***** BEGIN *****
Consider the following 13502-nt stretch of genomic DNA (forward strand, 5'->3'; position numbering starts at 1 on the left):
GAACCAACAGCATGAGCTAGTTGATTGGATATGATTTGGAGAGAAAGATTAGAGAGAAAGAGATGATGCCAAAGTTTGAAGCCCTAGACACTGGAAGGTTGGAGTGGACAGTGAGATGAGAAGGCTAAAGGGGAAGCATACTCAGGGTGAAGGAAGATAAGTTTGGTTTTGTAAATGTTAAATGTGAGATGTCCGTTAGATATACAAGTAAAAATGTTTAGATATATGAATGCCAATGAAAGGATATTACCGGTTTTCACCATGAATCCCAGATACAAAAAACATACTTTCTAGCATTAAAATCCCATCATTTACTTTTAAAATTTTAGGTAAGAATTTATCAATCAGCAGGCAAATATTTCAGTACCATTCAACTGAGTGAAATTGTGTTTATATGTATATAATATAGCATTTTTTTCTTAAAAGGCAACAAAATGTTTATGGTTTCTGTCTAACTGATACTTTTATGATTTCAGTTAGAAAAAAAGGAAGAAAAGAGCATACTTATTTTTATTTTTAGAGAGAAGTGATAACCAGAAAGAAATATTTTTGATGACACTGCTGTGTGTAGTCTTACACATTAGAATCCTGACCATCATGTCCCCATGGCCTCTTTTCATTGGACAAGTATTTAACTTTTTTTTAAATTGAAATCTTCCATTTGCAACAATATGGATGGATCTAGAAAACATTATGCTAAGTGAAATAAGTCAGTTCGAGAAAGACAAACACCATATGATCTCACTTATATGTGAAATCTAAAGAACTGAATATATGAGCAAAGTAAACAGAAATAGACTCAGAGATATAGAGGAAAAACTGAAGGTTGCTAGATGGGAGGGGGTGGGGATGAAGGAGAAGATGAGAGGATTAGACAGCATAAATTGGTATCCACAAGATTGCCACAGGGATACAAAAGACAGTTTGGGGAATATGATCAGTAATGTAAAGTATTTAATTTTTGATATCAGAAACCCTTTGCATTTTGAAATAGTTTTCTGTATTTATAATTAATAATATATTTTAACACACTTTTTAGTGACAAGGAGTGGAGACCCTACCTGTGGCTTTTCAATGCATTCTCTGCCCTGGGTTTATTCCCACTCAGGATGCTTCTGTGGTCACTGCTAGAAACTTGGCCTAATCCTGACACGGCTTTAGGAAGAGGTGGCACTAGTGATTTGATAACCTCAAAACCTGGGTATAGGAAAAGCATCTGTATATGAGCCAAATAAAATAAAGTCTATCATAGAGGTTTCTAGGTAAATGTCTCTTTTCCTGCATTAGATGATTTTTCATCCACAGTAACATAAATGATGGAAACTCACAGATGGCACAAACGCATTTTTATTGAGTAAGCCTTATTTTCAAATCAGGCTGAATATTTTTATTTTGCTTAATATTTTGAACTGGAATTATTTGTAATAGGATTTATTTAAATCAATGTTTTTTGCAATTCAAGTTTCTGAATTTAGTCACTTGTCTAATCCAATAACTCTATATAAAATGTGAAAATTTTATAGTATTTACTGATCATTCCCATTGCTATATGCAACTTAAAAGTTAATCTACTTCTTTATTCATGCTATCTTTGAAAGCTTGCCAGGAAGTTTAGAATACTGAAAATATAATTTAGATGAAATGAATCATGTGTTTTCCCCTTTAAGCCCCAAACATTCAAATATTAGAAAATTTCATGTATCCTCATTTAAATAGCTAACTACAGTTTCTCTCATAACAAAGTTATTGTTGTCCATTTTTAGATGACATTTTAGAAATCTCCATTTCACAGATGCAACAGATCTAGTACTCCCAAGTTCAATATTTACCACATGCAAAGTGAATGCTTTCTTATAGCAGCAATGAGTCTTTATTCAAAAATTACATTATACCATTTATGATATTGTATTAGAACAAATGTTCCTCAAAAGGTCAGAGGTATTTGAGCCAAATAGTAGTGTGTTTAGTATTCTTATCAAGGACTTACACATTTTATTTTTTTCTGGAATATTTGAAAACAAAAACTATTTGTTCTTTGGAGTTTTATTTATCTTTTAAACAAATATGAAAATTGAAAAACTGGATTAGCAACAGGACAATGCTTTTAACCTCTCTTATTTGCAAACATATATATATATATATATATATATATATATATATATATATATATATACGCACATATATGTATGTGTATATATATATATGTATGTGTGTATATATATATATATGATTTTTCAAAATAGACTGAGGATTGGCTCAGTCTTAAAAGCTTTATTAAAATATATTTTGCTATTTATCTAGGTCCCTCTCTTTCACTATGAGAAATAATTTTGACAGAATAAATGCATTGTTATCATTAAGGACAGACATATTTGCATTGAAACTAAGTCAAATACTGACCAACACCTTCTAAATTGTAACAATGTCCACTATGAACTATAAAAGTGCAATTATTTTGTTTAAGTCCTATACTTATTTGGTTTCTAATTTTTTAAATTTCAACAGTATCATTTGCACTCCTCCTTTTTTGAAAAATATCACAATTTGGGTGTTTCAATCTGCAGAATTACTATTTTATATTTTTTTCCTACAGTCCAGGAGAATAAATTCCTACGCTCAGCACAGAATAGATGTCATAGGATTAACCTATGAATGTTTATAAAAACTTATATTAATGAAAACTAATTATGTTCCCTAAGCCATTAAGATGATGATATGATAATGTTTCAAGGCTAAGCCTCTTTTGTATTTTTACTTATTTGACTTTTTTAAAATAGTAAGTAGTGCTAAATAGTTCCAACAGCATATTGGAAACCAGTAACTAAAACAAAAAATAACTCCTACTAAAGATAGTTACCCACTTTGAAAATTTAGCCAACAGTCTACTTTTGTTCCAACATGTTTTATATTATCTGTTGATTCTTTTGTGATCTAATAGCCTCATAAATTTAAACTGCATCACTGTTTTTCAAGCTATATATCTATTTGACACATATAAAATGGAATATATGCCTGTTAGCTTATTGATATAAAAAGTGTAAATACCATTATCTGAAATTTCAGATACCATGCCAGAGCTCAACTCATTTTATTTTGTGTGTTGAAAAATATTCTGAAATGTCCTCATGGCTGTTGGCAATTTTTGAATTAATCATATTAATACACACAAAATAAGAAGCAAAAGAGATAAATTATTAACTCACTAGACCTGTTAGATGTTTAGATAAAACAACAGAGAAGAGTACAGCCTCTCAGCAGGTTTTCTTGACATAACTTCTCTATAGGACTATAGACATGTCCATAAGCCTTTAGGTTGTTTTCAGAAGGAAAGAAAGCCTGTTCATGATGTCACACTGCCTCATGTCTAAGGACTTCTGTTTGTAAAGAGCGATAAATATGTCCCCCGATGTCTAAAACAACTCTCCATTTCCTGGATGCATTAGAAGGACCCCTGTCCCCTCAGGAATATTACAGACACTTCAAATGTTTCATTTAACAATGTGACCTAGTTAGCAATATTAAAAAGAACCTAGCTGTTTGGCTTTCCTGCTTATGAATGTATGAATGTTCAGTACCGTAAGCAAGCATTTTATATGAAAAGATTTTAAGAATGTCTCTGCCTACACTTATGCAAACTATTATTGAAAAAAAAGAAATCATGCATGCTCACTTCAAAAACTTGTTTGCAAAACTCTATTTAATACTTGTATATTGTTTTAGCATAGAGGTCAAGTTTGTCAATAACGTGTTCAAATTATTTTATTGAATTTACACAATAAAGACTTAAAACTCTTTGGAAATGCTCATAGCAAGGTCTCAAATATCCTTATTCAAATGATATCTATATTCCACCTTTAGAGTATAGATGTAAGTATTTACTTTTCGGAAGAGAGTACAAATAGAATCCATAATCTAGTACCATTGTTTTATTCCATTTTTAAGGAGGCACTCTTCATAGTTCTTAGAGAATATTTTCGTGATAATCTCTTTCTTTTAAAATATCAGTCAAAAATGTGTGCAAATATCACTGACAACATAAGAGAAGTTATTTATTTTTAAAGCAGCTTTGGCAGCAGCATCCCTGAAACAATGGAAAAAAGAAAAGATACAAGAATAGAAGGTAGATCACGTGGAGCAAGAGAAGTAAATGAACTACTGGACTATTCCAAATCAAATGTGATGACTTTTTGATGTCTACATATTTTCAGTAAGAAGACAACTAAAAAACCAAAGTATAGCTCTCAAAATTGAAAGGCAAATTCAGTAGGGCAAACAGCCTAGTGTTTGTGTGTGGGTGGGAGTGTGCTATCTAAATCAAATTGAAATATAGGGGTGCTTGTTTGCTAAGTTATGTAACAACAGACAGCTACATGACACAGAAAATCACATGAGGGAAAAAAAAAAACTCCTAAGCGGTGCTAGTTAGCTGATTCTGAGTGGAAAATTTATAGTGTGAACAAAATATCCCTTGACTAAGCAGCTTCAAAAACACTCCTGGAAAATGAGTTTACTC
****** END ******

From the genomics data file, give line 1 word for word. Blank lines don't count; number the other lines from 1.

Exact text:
Consider the following 13502-nt stretch of genomic DNA (forward strand, 5'->3'; position numbering starts at 1 on the left):